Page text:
The following is a review of Arctic — Directed by Joe Penna.
To some, Mads Mikkelsen, known outside of his home country for his roles in the NBC-series Hannibal and the James Bond-film Casino Royale, is the quintessential villain. A European character actor that, from time to time, takes on roles in blockbuster films and elevates the material. To others, like A. O. Scott once wrote, Mads Mikkelsen is the face of Danish cinema. The Copenhagen-born dancer-turned-actor has earned himself a strong reputation outside of Denmark, with such successes as winning the Cannes Film Festival Award for Best Actor for his performance in Thomas Vinterberg’s The Hunt.
With Arctic, Mikkelsen has taken on a mostly silent role in a film the type of which has previously earned American awards season attention to actors like James Franco and Robert Redford. Though Mads Mikkelsen isn’t likely to receive many nominations for this film due to the lack of attention it is getting, he is breathtaking in the beautifully shot, quietly captivating, and, in moments, deeply moving film from feature film debut director Joe Penna — a YouTuber who has given us an ice-cold film that somehow still has a beating heart.
Joe Penna’s Arctic, not to be confused with Jonas Åkerlund’s Polar (also starring Mads Mikkelsen), follows the mostly silent protagonist, Overgård (played by Mads Mikkelsen), a Danish man stranded in the middle of nowhere in the great white Arctic. It isn’t made entirely clear how long he’s been there, but there are a couple of visual clues that indicate that he’s been stuck there for a while: he has made a huge S.O.S.-sign on the ground next to a crash-landed plane within which he sleeps, he catches fish from holes in the ice, and he has placed this rock-sculpture as a headstone for some unknown person who lost his life before Penna’s film began.
While out and about in the cold wilderness, he spots a helicopter in the distance and he excitedly tries to signal it towards him. However, just as it seems Overgård’s hopes and dreams are about to come true, the helicopter crashes violently. One of its two pilots dies in the crash, but Overgård rescues the other pilot — an injured nameless young woman (played by María Thelma Smáradóttir) who doesn’t understand the lost Dane — and brings her back to his camp. When it becomes clear that she is unlikely to survive the wait for an increasingly unlikely rescue helicopter, Overgård makes a decision.
Though he may be able to survive the wait, she most certainly is not. Therefore, Overgård decides to risk his own safety for the first human contact he’s encountered in the white wilderness. He challenges the grueling cold of the Arctic and charts a course to a distant point on his map. There is just one problem. Overgård will have to drag his new companion on a sled all the way, while danger is all around them in the form of freezing cold, ice, and a polar bear.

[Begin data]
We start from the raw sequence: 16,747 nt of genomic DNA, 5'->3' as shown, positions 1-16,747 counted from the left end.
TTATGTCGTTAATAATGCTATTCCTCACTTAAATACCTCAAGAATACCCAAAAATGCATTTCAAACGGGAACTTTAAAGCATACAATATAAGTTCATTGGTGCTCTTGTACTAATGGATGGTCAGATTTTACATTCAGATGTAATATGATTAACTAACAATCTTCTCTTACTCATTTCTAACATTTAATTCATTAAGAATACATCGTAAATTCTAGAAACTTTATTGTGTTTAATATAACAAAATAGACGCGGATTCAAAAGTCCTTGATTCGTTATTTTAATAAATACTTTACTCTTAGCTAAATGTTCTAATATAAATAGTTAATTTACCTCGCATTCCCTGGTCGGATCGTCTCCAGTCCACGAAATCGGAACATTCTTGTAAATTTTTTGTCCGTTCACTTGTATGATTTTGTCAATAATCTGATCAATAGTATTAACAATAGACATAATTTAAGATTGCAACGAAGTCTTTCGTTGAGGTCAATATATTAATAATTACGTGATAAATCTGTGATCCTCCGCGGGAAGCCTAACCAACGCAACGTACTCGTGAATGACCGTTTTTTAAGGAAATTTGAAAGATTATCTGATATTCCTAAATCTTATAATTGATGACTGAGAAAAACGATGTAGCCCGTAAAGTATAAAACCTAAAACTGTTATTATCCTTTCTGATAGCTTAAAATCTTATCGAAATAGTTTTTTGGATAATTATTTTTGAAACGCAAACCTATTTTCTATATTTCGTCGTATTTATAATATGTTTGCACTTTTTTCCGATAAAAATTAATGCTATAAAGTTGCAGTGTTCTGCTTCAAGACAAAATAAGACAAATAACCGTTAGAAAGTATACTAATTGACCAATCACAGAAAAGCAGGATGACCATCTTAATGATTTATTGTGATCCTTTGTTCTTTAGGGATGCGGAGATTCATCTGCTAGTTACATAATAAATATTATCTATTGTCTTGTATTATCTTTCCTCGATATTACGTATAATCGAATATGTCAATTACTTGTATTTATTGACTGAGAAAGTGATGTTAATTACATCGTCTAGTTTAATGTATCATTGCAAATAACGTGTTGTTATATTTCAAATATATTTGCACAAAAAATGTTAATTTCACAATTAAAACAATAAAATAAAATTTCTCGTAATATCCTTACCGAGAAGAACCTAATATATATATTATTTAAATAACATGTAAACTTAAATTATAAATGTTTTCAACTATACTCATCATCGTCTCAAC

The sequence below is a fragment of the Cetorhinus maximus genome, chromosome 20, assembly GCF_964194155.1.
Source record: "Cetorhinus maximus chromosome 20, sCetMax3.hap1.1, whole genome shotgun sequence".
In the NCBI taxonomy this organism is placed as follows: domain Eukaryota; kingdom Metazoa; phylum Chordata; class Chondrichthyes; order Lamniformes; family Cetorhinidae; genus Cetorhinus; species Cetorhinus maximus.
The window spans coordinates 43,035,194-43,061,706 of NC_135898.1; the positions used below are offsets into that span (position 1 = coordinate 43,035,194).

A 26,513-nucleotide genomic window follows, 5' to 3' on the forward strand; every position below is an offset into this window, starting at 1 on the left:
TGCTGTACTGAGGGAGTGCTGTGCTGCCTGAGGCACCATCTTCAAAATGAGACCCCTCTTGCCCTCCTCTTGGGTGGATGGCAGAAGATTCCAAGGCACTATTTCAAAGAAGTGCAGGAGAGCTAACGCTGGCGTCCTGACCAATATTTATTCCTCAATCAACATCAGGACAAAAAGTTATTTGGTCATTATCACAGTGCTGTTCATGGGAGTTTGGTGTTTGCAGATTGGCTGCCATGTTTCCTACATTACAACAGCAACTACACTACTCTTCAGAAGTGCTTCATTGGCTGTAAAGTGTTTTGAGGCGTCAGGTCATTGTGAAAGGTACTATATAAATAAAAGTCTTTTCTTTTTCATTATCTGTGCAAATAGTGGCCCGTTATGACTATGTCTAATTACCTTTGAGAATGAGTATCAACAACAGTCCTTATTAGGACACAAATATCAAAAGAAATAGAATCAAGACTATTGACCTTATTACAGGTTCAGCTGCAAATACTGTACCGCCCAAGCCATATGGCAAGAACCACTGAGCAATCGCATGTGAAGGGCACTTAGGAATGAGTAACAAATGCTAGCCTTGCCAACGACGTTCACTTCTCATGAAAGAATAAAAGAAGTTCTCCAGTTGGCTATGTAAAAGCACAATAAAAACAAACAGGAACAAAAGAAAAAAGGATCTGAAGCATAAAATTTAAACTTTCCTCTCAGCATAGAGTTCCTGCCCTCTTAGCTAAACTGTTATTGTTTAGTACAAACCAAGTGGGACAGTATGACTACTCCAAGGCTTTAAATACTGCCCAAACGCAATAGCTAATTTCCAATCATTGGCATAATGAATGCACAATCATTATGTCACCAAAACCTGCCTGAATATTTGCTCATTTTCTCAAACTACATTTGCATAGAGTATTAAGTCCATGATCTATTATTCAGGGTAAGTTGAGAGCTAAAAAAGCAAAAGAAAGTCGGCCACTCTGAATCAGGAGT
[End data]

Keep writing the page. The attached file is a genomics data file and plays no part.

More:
Arctic‘s steady cinematography will make you appreciate slowly melting but beautiful snowy landscapes. These incredible shots of the white wilderness make this a film you absolutely should see on the big screen. Far less mighty is the characterization of Overgård. You learn next-to-nothing about him. There is no unnecessary dialogue in here. Joe Penna and Ryan Morrison’s script is trimmed for all signs of fat in the form of excess dialogue and ‘Hollywood-ized’ man-in-the-wilderness-elements. At no point, in the film, do we leave Mikkelsen’s side or see a flashback of his past. It is a refreshing restraint, honestly, but it isn’t entirely unlikely that the lack of Hollywood-ized story elements is due to the film’s small budget.
But this film would be nothing without its star — Mads Mikkelsen. Mikkelsen gives a deeply sympathetic and harrowing performance, and his outstanding work is the backbone, the muscle, and the heart of Joe Penna’s Arctic. There are moments of reflection and hesitation, and a single embrace that only works because of Mikkelsen’s expressive mug. Mikkelsen delivers one of his best performances here — an astounding physical performance — and, at the end of the film, the desperation on his face almost moved me to tears.
Though it did, indeed, feel longer than it was, I don’t necessarily think that is a bad thing. Penna successfully makes Overgård’s experience easy to feel. It’s even slightly uncomfortable how well Mikkelsen and Penna’s crew sell the character experience. Overgård undergoes incredible hardship, and, with one scene, in particular, the sound design effectively made me squirm in my theater chair. However, there were two or three things that did bother me.
For one, I wish Penna would’ve been gutsier with the film’s final shot (it’s the one moment in the film, where, I thought, it felt ‘too Hollywood’). I’m not entirely sold on Trapanese’s score, which, though beautiful in spurts, did have moments where it clumsily took away from the focus on a tortured and brilliant Mikkelsen performance.
Smáradóttir’s role is frustratingly infinitesimal. However, thankfully, Penna and Ryan Morrison’s script did not turn her into a love interest. Their connection is about a human bond, a necessary push for survival, and loneliness. Also, the film doesn’t do a lot to set itself aside from other films in the genre, apart from the fresh decision not to Hollywood-ize the film completely.
Though it is unlikely to be remembered for originality or its script, Joe Penna’s simple but confident and effective directorial feature debut, Arctic, is a riveting story of survival, and an outstanding actor’s vehicle for Mads Mikkelsen who gives a remarkable, tortured, and quietly moving performance in this lone survivor film that will draw comparisons to films like 127 Hours and The Revenant.
9 out of 10
– Jeffrey Rex Bertelsen.